Finally, Moody argues that there were three “material omissions” from Shelkey’s affidavit: (1) “the confidential informant had not been to the address and had never purchased narcotics at the address,” (2) “Shelkey knew from the confidential informant that Mr. Moody was not present at a drug transaction on the same day as the execution of the affidavit,” and (3) “the lack of reliability of the confidential informant.” Appellant’s Brief at 6–7. A defendant requesting a Franks hearing based on claims of omissions faces an even higher evidentiary burden than when he bases his claims on false statements. Tate, 524 F.3d at 454–55.
Moody’s claims of material omissions, largely a repackaging of his claims of false statements that we have already rejected, do not satisfy this standard. As to the first alleged omission, it was irrelevant whether the testifying informant had been inside Moody’s home or bought narcotics there since both the affidavit and trial testimony point to the participation of other informants (one of whom was in his house during the raid). As to the second, we have already explained that Moody’s lack of physical presence at the exchange on March 24 was unnecessary to the probable cause determination. And as for the last alleged omission, Moody has provided no basis for his claim that Shelkey’s affidavit omitted anything about the testifying informant’s reliability.
* * *
A defendant must meet a high bar before he may challenge the veracity of a facially valid search warrant affidavit. Each of Moody’s arguments fails to clear that bar. We therefore conclude that the district court properly rejected his motion for a Franks hearing. Accordingly, the judgment of the district court is
1. Moody cites the testimony of Officer Roesch, a member of the SWAT team that executed the search, to suggest that Moody never even left the house. But Roesch’s testimony says no such thing. He merely summarized the contents of an affidavit supporting the criminal complaint against Moody. See J.A. 423–28. There was no foundation showing that Roesch was involved in the surveillance of Moody’s house at all. Thus, this evidence could not show, one way or the other, whether Moody was seen leaving with the two women. And for her part, Shelkey testified that the surveillance team told her Moody had left the house. J.A. 292.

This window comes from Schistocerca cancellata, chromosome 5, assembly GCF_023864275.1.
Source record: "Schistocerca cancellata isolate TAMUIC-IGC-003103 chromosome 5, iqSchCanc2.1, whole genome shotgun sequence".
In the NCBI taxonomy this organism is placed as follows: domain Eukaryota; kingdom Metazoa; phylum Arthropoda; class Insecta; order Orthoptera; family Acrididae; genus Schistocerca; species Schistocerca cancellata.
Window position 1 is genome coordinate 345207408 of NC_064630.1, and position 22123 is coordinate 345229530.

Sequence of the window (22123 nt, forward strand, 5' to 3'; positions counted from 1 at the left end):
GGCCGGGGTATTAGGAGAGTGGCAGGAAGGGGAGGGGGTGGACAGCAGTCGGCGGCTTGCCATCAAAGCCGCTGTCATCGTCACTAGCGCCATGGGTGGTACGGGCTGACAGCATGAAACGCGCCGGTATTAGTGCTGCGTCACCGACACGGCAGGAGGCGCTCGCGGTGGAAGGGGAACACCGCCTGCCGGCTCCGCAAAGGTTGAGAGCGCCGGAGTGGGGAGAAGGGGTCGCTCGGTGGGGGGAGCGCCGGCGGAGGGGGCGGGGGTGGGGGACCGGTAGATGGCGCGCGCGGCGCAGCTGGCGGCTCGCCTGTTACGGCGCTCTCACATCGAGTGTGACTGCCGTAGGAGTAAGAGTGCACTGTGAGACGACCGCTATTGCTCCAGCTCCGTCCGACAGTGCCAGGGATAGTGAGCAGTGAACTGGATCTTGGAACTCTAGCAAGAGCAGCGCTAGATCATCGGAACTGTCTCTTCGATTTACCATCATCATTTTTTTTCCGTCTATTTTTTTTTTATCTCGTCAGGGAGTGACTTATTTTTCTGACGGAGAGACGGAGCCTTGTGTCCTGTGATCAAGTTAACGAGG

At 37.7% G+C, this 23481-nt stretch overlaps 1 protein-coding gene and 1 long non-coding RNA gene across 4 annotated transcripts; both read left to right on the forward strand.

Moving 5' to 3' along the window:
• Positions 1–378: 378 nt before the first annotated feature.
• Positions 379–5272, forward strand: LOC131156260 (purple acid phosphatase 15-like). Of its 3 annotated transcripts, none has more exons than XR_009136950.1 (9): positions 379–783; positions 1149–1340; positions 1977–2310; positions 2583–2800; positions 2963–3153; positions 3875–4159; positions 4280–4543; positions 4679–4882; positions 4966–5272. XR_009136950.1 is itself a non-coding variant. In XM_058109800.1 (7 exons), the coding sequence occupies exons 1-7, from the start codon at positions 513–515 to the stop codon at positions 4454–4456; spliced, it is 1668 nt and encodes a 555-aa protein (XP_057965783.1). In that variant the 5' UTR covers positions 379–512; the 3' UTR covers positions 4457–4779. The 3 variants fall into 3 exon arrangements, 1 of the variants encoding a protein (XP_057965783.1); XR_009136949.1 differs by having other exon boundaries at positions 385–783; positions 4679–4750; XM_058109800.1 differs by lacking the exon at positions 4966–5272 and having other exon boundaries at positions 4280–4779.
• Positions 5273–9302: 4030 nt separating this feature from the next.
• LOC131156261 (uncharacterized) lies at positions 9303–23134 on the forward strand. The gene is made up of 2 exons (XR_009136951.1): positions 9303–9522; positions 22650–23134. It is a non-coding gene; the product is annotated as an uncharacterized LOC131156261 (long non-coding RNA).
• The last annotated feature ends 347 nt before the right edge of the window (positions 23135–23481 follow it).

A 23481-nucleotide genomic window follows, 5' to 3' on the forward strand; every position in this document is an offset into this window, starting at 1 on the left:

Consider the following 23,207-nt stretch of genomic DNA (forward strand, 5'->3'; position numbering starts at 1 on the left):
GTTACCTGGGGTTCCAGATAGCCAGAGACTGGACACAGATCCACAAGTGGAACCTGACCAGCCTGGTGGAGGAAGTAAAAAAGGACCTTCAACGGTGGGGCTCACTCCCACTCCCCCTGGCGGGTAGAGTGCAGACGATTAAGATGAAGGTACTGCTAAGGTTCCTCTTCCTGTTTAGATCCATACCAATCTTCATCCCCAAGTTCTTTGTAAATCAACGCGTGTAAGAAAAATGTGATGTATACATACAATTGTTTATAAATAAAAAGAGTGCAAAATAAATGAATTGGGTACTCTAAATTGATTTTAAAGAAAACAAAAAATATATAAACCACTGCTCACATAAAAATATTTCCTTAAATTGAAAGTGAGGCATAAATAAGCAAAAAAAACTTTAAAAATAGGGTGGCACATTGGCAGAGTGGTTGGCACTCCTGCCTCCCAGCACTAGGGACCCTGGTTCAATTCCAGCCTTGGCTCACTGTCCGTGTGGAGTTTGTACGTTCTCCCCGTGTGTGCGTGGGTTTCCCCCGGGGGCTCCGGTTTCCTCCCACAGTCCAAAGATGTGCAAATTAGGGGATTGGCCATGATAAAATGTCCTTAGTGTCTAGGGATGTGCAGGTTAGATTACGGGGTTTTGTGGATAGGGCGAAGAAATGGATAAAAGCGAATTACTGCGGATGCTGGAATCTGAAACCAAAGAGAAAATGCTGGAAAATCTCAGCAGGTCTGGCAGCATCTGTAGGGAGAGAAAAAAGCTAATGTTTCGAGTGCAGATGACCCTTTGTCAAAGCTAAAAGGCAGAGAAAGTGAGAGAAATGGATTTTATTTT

2. The briefs suggest that Moody raised this contention before the district court, but without providing any citation. Our independent review of the record uncovered no instance of this claim being raised below. But again, Moody’s prior failure to raise this issue makes no difference to the outcome of this case.
3. It is unclear from the record whether other informants obtained drugs from Moody inside his house. It is clear that Moody did not keep all of his customers away from his home: another police informant was found inside Moody’s house during the execution of the search warrant.
4. The record might be read to suggest that the purchase on March 24 was the only controlled purchase from Moody. Even so, the probable cause determination does not turn on whether the other purchases of drugs by informants from Moody were controlled. See generally Appellee’s Brief at 46 (noting that the affidavit showed that the “defendant made similar sales of cocaine and heroin to other informants at the Lindsay Avenue residence within the preceding six months”).
RICHARDSON, Circuit Judge:
Affirmed by published opinion. Judge Richardson wrote the opinion, in which Judge Motz and Judge Agee concurred.
Response sent, thank you
Docket No: No. 18-4213
Decided: July 29, 2019
Court: United States Court of Appeals, Fourth Circuit.